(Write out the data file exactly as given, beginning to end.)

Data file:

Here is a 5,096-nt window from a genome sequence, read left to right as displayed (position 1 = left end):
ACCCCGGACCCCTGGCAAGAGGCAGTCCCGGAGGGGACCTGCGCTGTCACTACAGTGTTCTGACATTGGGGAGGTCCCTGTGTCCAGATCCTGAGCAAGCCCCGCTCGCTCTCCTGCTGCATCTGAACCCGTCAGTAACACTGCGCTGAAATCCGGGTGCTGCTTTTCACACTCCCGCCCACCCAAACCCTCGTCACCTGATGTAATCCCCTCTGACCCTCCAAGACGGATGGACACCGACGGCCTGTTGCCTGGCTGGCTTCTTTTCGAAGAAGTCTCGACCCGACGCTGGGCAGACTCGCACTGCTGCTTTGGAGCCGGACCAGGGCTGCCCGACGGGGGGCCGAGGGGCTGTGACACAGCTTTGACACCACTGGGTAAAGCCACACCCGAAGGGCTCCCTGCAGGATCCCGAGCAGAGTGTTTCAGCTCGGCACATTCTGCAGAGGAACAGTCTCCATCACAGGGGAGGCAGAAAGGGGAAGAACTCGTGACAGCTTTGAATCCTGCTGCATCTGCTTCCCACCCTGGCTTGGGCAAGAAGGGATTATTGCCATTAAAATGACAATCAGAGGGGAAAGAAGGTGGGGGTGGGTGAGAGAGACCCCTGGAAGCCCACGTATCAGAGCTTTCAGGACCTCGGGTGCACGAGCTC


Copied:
Here is a 5,096-nt window from a genome sequence, read left to right as displayed (position 1 = left end):
ACCCCGGACCCCTGGCAAGAGGCAGTCCCGGAGGGGACCTGCGCTGTCACTACAGTGTTCTGACATTGGGGAGGTCCCTGTGTCCAGATCCTGAGCAAGCCCCGCTCGCTCTCCTGCTGCATCTGAACCCGTCAGTAACACTGCGCTGAAATCCGGGTGCTGCTTTTCACACTCCCGCCCACCCAAACCCTCGTCACCTGATGTAATCCCCTCTGACCCTCCAAGACGGATGGACACCGACGGCCTGTTGCCTGGCTGGCTTCTTTTCGAAGAAGTCTCGACCCGACGCTGGGCAGACTCGCACTGCTGCTTTGGAGCCGGACCAGGGCTGCCCGACGGGGGGCCGAGGGGCTGTGACACAGCTTTGACACCACTGGGTAAAGCCACACCCGAAGGGCTCCCTGCAGGATCCCGAGCAGAGTGTTTCAGCTCGGCACATTCTGCAGAGGAACAGTCTCCATCACAGGGGAGGCAGAAAGGGGAAGAACTCGTGACAGCTTTGAATCCTGCTGCATCTGCTTCCCACCCTGGCTTGGGCAAGAAGGGATTATTGCCATTAAAATGACAATCAGAGGGGAAAGAAGGTGGGGGTGGGTGAGAGAGACCCCTGGAAGCCCACGTATCAGAGCTTTCAGGACCTCGGGTGCACGAGCTC